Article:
Reinventing Detroit means breaking a vicious cycle

If nothing else, Detroit's bankruptcy marks the symbolic closure of an era when heavy industry dominated the American economy and, through its factories, the United States dominated the world. We think of our time as a period of wrenching change, but it's not in the same league with the tumultuous transformations of the late 19th and early 20th centuries. In these turbulent decades, the country went from a predominantly rural society of farmers and small businesses to an urban nation of massive enterprises and crowded cities.

In 1870, three-quarters of the population was rural; by 1910, that was barely half. In 1870, there were no cities with more than 1 million people and only two with more than 500,000. By 1910, there were three with more than a million and five between 500,000 and 1 million. The rush to industrialize catapulted Chicago, Cleveland, Buffalo, Pittsburgh and St. Louis into major economic centers, as the nation became dotted with steel mills and industrial plants. Detroit was a relative late-comer, emerging as the car-making hub between 1900 and 1930. Its population exploded from 286,000 to almost 1.6 million.

The great irony of Detroit's bankruptcy is that it seems to suggest the obsolescence of central cities when just the opposite is true. As economist Edward Glaeser of Harvard notes, many cities have undergone a renaissance: Boston, New York, Philadelphia, Seattle, San Francisco and others. All have stubborn concentrations of poverty, but many have benefited from gentrification and stronger job markets. High energy costs, a backlash against commuting, lower crime and cities' vibrancy have renewed their appeal.

In the countless Detroit post-mortems, many potential villains have emerged: the ineffectiveness of Coleman Young, mayor from 1974 to 1994; white flight (from 1970 to 2008, the white portion of the city's population fell from 56 percent to 11 percent); costly government workers' pensions. But at bottom, Detroit's failure resulted from its success. It became a prisoner of its dependence on the auto industry.

In the 1950s and '60s, most Americans — not just people in Michigan — took the dominance of the Big Three for granted. General Motors, Ford and Chrysler commanded about 90 percent of the vehicle market. Who could challenge them? The result was a plausible and self-serving business model: high wages, generous fringe benefits, job security (supplementary unemployment benefits to cover workers during temporary layoffs). The compact generally bought labor peace between the companies and the United Auto Workers. Given their market power, automakers could pass most costs on to consumers.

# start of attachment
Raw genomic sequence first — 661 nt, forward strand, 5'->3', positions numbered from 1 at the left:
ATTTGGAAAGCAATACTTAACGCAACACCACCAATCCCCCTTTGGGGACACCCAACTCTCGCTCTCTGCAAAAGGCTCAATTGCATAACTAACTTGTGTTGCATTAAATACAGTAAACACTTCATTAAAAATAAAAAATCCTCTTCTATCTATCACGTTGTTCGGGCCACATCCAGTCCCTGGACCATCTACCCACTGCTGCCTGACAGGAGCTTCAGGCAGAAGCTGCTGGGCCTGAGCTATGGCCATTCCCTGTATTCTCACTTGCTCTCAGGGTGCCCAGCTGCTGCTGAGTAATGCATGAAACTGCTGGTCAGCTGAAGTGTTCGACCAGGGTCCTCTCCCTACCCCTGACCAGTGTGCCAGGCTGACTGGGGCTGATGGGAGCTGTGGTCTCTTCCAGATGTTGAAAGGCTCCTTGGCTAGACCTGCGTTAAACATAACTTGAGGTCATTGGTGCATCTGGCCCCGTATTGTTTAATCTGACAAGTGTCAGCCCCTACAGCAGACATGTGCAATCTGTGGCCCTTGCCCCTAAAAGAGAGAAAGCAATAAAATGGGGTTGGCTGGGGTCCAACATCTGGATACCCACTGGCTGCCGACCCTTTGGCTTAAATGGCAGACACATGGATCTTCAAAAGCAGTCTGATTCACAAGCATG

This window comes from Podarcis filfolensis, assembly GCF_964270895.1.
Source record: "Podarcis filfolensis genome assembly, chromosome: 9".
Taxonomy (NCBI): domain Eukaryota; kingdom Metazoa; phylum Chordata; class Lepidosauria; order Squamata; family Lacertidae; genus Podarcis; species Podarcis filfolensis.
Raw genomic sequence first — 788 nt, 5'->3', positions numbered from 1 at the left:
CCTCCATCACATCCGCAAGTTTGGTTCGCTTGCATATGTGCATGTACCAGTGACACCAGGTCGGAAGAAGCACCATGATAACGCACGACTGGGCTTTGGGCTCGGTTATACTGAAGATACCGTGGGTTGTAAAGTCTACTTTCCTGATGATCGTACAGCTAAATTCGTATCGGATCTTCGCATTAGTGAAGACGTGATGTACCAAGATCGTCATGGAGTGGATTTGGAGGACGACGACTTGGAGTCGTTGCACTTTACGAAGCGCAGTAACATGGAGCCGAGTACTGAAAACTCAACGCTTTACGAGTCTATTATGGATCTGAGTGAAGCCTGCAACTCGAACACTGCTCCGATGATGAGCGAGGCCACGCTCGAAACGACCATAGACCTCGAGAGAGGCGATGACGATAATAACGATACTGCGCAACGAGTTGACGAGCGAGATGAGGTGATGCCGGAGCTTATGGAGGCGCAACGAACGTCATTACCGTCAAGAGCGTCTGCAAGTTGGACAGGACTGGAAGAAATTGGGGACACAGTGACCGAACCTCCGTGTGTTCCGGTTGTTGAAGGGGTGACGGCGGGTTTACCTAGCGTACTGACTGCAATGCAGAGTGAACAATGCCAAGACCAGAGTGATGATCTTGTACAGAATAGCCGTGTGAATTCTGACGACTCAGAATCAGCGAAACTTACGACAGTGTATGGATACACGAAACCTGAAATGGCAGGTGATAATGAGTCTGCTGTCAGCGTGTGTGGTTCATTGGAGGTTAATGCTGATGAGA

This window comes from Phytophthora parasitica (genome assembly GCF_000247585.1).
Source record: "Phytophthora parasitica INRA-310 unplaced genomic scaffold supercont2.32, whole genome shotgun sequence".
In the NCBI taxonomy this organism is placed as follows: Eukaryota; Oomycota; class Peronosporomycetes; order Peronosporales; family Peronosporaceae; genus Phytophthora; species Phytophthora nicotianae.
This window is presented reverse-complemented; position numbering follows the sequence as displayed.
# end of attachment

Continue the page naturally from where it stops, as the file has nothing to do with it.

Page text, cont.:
But what made short-term sense spelled long-term suicide — for companies, workers, Detroit and Michigan. High costs, shoddy quality and mediocre management made the companies vulnerable to foreign competition from imports and non-unionized plants, generally in the South. Employment eroded. Worse, the auto industry's model shaped the state's labor market and policies. By 1978, average hourly earnings in Michigan were 32 percent higher than the national average. Michigan had an anti-business reputation. This frustrated the state in diversifying its economic base.

"What cities do is transfer information," says Glaeser. They're incubators for new ideas and industries. This describes the Detroit of the early 1900s, when dozens of car companies formed annually (peak year: 1907 at 82). Though it doesn't mirror post-war Detroit, it does suggest what the city and state need to become.

They aren't alone in suffering economic dislocation. In 1971, two Seattle realtors posted this funny-dreary billboard: "Will the last person leaving SEATTLE — Turn out the lights." Employment at Boeing had plunged from 100,800 in 1967 to 38,690. In the late 1960s and early 1970s, New York City lost more than 300,000 manufacturing jobs, led by the garment industry, reports Glaeser. But the losses weren't fatal. The Seattle area now has Microsoft, Amazon and Starbucks; New York has recovered, led in part by a resurgent (and maligned) financial industry.

In New York, successive mayors were "determined to make the city as attractive as possible to employers," writes Glaeser in his book "Triumph of the City." In Seattle, about half the adults are college graduates, creating a favorable climate for startup companies. Meanwhile, "Detroit had stifled the diversity and competition that encourage growth," writes Glaeser. Mayor Young favored new construction projects, he adds; these provided short-term jobs without improving the city's economic base.

Can Detroit reinvent itself? It's now caught in a vicious cycle. Dismal city services deter growth. The crime rate is five times the national average. In 2011, Detroit had 344 murders; Cleveland had only 74; Pittsburgh, 44. But the city can't raise already-high taxes without also threatening growth. By reducing debt and pension payments — though hurting creditors and retirees — bankruptcy might break this cycle. But there's no quick fix. What Detroit teaches is that those who deny economic change often become its victims.

Kathleen Parker is on vacation. Robert Samuelson is a columnist for The Washington Post.


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